Since the burden of caregiving -- both in time and expense -- can be staggering, says AARP, Congress has tried to provide both financial reimbursement and respite care (which gives the caregiver a break that will hopefully enable her to continue to provide that care, without becoming too burned out). The National Family Caregiving Support Program was passed by Congress in 2000 to allocate funds to state and local health care agencies to establish and maintain support services for long-term care, such as support and training groups, but unfortunately has not received funding thus far.

State financial reimbursement to caregivers

Recently, some states have begun paying family members other than spouses to provide the care necessary to keep an elder at home. Although the pay often amounts to less than the caregiver would make at work, it can help with some expenses. States have also begun to reimburse home care on the same level that they reimburse institutional care. In those states that offer this type of reimbursement, it's very helpful to family caregivers. Also determined on a state by state basis is payment for respite care.

To find out about the policies in your state, contact your local representative, your Council on Aging (see Council on Aging or call 800-677-1116 for National Association of Area Agencies on Aging), or your local senior center. You can also check the U.S. Administration on Aging's eldercare locator, which will link you to services in your area.

Legal protections for caregivers

  • Coverage and application of the Family and Medical Leave Act
  • Under the this act, covered employees (full time, who work for companies employing 50 or more people for 12 months or more) can take up to 12 weeks of leave annually to deal with personal or family medical issues, pregnancy, or adoption. While this leave is unpaid, the employee does continue to receive health care benefits. And when the leave is over, the employer must give the employee the same or an "equivalent" position, with the same or similar salary, hours, work responsibilities and job security. Employees who feel they have been discriminated against can sue for lost wages and other damages, says findlaw.com.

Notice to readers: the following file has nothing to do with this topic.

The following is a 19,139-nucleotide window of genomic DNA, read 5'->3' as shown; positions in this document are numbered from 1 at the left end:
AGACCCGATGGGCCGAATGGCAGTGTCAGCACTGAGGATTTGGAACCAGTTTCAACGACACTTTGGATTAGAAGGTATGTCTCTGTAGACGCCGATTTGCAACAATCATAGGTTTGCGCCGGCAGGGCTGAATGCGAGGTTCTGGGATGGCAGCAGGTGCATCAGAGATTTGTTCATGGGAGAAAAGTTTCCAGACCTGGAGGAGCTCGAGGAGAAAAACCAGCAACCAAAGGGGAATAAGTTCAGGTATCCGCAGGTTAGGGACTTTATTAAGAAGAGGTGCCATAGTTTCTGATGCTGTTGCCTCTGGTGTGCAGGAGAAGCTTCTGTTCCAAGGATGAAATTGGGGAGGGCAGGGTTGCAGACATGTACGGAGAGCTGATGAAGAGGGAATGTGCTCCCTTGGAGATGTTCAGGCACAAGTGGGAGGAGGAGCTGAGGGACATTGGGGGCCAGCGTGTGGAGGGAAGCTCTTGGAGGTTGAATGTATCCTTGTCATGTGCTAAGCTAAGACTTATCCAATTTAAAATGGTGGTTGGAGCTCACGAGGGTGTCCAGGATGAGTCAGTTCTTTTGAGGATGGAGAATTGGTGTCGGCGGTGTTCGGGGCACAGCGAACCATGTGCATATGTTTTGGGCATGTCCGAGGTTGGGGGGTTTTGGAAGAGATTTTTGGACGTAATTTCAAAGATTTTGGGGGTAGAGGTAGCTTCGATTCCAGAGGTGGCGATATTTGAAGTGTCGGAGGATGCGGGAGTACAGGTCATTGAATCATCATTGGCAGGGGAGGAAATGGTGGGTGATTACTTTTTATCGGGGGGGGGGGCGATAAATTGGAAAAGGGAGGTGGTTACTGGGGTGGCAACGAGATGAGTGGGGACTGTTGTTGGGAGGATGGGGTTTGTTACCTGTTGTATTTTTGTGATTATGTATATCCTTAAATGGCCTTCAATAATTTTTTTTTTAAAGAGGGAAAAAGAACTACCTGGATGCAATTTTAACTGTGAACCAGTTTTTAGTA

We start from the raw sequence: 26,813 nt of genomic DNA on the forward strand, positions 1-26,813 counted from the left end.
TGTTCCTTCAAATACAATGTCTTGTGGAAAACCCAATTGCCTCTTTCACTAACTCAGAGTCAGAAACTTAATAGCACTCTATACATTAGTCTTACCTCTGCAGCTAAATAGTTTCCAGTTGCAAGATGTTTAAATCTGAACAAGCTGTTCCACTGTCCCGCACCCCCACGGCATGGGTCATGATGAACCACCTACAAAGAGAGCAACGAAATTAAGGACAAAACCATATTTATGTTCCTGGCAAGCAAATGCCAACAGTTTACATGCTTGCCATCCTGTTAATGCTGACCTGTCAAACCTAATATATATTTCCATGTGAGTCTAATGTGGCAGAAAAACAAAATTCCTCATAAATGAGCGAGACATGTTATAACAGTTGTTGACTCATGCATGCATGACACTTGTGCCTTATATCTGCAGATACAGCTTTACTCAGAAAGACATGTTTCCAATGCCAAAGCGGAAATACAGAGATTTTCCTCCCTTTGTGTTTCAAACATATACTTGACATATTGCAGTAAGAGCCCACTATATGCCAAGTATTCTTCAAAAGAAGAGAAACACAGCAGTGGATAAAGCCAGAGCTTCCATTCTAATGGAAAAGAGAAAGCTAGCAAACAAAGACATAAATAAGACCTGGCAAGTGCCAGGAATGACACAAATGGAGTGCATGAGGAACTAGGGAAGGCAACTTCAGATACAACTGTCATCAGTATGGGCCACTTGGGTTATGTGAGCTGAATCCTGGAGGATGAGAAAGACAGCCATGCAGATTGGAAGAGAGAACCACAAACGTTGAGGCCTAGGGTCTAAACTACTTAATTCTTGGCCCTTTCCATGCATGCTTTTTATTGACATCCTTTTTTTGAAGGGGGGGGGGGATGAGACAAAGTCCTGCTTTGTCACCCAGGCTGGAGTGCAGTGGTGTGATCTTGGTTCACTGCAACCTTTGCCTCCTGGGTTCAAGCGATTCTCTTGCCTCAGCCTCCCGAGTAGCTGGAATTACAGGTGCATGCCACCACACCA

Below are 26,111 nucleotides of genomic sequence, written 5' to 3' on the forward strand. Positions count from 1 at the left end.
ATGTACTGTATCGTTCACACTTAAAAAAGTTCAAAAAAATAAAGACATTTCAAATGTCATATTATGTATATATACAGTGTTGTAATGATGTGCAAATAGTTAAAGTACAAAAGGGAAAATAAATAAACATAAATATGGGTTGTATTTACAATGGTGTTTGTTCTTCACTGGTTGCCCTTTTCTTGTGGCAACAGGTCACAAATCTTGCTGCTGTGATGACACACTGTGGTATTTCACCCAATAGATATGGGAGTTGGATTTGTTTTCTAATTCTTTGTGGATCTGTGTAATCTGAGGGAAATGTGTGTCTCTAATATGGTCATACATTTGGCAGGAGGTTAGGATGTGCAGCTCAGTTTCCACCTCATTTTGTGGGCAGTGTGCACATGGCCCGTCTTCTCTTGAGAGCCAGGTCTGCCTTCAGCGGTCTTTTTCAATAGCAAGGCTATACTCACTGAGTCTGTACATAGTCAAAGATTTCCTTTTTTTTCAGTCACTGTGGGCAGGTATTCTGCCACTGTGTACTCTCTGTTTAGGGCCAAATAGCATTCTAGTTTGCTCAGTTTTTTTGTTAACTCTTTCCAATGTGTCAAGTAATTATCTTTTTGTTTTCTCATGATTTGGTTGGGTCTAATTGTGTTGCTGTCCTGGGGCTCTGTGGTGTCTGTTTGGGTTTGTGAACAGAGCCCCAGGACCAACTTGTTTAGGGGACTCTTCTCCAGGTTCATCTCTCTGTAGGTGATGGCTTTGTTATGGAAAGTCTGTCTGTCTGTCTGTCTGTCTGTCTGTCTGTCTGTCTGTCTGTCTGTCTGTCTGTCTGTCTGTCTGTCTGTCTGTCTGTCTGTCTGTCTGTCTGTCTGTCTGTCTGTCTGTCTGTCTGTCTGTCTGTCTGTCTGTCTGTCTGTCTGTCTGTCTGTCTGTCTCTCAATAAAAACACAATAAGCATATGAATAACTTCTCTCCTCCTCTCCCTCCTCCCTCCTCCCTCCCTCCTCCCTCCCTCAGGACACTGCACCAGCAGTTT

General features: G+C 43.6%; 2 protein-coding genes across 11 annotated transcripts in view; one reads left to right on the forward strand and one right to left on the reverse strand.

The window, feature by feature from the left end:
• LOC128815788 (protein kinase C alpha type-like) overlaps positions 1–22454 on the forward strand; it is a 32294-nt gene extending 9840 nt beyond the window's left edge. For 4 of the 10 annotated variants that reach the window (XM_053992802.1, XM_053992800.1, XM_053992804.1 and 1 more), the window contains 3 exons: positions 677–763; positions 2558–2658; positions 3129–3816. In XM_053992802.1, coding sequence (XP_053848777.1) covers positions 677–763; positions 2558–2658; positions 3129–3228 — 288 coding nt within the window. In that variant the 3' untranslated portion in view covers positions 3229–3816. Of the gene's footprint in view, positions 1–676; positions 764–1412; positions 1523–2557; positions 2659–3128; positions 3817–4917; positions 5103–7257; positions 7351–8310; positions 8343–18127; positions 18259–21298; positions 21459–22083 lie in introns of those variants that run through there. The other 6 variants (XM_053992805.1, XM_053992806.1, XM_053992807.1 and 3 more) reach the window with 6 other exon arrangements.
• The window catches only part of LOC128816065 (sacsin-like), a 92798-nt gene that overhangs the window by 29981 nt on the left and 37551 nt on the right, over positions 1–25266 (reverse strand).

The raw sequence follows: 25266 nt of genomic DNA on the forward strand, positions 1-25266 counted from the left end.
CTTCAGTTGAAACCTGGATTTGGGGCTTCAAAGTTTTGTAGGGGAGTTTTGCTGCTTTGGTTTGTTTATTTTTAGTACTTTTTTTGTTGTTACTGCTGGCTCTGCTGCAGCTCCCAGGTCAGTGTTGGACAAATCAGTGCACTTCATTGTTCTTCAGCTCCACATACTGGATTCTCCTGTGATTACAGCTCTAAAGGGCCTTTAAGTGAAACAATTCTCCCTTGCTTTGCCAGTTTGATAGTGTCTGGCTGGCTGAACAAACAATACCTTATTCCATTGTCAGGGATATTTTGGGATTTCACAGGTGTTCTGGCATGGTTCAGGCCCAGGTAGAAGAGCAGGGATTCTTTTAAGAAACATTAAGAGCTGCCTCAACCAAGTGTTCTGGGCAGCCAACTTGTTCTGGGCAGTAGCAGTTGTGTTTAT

As the number of caregivers goes up, so does the number of employees affected by this need. Increasingly, the courts are protecting workers who claim they are being discriminated against for needing to take time to provide care, either in jobs they already have or when they apply for jobs. And some states now allow family caregivers to receive unemployment benefits if they are unable to work certain shifts due to their responsibilities.

    All in all, family caregiving affects nearly every American family, or will in the future. How we care for our caregivers will be increasingly important as the percentage of elders rises and a smaller number of adult children provide the care. Similarly, grandparents and other relatives provide an important support to working parents, and without their help many parents would find it impossible to work.

    Currently family members often live far from one another, but as the caregiving burden increases, it is possible that at least some may reconsider and make an effort to live near each other to ease that burden. In fact, as baby boomers have grandchildren, many are choosing to move near them so that they can help with childcare. And as the parents of baby boomers age, many are choosing to move closer to their children to facilitate caregiving.

Ronnie Friedland is an editor at Care.com. Previously she edited three books on parenting and interfaith family life.